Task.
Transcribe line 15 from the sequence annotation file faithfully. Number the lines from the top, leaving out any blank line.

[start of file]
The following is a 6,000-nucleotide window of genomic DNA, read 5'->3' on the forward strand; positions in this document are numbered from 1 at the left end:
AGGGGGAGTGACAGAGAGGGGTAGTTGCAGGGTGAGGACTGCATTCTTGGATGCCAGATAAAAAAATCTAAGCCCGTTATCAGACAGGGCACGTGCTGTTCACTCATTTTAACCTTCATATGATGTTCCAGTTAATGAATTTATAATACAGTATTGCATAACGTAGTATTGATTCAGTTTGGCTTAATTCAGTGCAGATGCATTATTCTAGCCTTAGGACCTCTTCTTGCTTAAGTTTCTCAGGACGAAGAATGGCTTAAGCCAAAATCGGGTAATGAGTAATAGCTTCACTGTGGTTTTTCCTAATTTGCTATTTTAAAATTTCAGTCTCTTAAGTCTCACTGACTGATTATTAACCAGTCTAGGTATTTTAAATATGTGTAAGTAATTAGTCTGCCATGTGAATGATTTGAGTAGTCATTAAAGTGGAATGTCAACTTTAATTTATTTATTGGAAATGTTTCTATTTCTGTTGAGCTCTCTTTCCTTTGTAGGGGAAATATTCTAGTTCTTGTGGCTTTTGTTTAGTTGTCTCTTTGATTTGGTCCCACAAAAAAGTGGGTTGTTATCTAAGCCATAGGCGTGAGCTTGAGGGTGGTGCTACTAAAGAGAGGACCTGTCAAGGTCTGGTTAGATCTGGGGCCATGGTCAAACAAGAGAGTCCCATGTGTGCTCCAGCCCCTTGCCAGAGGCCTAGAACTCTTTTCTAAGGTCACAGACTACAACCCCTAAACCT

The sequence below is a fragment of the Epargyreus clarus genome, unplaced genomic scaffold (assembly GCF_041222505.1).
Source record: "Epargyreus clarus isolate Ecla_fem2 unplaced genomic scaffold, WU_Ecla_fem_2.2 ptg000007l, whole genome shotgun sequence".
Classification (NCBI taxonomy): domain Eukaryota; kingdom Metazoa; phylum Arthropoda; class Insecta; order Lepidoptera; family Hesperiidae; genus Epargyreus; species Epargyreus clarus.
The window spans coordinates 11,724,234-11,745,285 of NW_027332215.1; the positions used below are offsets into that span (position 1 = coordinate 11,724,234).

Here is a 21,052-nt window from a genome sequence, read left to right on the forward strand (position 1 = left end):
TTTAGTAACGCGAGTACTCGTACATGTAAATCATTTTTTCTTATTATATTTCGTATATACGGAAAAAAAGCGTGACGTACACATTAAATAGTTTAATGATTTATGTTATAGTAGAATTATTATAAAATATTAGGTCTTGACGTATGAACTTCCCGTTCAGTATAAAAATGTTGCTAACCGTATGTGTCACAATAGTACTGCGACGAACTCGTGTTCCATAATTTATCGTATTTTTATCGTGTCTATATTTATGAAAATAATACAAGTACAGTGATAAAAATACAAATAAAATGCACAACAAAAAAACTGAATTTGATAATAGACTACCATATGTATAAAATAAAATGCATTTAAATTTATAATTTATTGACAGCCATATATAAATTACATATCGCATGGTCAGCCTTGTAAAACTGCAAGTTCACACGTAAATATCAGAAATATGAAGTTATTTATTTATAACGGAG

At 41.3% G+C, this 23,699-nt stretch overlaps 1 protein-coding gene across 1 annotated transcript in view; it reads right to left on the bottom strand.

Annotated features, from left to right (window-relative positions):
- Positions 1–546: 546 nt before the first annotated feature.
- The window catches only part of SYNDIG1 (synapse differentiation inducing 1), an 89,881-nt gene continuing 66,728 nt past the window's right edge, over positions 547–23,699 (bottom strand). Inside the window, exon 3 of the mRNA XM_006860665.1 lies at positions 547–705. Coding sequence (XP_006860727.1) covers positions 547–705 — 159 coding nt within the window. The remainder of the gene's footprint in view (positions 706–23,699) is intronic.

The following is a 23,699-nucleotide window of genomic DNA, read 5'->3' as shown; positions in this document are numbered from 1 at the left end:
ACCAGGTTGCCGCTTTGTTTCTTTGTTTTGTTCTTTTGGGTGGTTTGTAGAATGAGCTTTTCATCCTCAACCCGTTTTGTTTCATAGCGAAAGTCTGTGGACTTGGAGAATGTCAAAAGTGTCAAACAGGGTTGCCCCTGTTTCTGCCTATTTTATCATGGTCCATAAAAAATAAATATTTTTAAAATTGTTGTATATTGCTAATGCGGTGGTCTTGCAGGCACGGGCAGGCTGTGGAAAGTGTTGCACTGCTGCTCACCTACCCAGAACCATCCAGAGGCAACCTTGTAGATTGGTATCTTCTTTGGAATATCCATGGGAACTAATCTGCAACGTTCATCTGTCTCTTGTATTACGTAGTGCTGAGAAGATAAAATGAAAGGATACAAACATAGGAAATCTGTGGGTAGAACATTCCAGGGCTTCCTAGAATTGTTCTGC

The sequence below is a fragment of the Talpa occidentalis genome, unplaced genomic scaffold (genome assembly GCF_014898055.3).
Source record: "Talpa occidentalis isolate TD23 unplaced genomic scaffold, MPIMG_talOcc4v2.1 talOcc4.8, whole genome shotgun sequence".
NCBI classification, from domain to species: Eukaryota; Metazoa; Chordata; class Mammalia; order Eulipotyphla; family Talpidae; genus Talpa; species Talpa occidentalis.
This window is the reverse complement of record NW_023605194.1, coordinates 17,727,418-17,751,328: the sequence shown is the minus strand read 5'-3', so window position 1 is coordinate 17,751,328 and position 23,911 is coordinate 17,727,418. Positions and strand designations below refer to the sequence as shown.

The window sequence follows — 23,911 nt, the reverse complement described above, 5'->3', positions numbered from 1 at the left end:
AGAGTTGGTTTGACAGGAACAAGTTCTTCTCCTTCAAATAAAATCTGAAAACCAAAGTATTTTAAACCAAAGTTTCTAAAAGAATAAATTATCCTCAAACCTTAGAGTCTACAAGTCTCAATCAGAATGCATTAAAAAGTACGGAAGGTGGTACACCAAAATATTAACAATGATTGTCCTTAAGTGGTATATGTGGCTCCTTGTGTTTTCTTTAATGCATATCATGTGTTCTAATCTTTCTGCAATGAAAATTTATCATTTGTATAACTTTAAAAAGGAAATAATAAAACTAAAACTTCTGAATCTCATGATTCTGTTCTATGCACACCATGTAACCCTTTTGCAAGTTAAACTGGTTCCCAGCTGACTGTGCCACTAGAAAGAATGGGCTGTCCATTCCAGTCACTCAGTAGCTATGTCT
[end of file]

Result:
The sequence below is a fragment of the Talpa occidentalis genome, unplaced genomic scaffold (genome assembly GCF_014898055.3).